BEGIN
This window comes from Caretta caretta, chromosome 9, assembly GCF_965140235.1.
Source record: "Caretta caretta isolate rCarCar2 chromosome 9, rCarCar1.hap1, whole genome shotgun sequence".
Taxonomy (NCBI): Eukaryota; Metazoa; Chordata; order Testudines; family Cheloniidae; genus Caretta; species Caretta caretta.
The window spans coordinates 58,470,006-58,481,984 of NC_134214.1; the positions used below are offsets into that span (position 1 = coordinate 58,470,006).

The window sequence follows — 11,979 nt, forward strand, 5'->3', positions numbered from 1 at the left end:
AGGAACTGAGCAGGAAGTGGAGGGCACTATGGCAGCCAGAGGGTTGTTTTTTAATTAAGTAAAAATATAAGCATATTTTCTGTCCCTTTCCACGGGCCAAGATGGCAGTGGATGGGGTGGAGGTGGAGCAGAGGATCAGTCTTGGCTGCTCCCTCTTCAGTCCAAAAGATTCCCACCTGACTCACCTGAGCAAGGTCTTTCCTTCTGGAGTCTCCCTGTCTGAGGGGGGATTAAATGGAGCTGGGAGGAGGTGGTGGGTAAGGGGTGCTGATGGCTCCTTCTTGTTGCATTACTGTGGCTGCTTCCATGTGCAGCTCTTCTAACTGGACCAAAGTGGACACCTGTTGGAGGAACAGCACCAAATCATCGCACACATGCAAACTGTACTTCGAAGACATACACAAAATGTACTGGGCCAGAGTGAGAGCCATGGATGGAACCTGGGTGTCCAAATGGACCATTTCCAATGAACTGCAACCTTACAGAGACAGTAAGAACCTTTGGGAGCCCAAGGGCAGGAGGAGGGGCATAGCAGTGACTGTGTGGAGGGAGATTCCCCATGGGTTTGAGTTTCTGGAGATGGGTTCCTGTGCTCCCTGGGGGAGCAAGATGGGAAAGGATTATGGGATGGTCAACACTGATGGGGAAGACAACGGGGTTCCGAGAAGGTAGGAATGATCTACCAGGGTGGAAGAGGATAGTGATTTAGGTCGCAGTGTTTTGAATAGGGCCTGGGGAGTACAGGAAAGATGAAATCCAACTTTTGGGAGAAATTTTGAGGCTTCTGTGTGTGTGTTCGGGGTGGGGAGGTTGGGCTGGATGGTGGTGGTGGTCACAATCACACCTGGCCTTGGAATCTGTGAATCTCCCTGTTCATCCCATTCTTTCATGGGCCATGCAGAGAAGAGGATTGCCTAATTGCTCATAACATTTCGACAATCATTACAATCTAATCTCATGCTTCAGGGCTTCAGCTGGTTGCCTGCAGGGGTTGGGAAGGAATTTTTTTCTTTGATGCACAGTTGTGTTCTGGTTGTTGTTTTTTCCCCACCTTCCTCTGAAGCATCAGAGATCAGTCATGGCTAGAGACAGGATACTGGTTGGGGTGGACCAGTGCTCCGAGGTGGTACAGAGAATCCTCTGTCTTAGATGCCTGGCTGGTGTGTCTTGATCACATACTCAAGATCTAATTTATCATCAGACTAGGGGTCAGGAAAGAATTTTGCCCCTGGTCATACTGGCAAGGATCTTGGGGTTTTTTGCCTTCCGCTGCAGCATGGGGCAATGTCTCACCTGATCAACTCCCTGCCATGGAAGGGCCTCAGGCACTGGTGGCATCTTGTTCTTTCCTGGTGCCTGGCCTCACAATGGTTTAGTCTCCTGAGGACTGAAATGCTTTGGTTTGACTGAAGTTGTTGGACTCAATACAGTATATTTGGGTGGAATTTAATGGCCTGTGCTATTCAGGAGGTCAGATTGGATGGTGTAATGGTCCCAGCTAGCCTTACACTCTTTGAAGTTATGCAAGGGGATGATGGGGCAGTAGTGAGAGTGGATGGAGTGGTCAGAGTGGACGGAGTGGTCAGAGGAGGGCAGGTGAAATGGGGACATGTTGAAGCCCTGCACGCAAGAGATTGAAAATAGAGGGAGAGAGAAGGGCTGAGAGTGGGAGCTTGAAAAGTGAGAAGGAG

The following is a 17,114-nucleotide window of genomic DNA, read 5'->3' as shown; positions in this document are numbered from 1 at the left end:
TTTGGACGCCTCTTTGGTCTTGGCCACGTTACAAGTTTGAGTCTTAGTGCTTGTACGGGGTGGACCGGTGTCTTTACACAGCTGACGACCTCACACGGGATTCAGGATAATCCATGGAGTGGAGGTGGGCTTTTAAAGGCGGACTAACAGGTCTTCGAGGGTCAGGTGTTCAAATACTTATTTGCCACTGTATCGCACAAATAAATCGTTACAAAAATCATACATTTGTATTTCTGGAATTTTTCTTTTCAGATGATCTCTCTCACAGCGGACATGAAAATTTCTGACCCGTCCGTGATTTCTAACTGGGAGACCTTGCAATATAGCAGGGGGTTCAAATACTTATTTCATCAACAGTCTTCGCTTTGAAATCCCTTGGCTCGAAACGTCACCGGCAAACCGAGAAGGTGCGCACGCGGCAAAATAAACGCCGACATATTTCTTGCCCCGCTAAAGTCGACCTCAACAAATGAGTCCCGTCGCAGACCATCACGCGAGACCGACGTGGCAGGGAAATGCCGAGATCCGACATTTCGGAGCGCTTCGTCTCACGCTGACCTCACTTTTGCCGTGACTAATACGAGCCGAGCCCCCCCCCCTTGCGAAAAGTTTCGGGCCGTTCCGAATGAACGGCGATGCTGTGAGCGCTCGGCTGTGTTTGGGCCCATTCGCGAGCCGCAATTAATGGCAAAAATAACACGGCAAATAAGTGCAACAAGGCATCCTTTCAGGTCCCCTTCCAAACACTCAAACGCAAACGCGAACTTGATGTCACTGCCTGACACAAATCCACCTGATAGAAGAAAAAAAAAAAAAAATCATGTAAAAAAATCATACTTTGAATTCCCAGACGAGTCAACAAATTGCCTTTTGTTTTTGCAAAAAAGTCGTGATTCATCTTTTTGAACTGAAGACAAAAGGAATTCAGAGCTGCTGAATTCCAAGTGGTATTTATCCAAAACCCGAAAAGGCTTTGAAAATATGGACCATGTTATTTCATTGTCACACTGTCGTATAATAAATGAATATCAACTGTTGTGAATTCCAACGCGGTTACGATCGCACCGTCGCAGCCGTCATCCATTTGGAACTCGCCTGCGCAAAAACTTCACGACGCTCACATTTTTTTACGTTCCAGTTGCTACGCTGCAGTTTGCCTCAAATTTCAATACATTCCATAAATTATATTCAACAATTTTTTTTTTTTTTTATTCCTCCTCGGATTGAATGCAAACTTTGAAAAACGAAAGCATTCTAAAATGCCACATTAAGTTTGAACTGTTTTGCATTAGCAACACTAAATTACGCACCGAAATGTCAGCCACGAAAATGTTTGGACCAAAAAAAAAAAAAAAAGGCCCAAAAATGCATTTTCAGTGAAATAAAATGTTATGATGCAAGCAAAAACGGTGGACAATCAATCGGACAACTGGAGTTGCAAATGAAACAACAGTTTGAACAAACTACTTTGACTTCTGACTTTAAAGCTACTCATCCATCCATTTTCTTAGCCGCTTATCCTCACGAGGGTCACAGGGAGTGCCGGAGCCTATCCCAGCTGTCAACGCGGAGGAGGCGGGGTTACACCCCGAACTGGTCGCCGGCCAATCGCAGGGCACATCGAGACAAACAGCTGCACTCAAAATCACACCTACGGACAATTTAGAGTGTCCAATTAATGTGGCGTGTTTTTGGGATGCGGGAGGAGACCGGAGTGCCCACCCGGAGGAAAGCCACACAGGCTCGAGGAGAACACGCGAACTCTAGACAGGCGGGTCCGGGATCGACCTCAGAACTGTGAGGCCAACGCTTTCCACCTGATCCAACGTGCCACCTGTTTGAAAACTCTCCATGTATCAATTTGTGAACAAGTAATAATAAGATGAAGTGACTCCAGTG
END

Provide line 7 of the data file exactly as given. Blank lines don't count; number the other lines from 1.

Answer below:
The following is a 17,114-nucleotide window of genomic DNA, read 5'->3' as shown; positions in this document are numbered from 1 at the left end: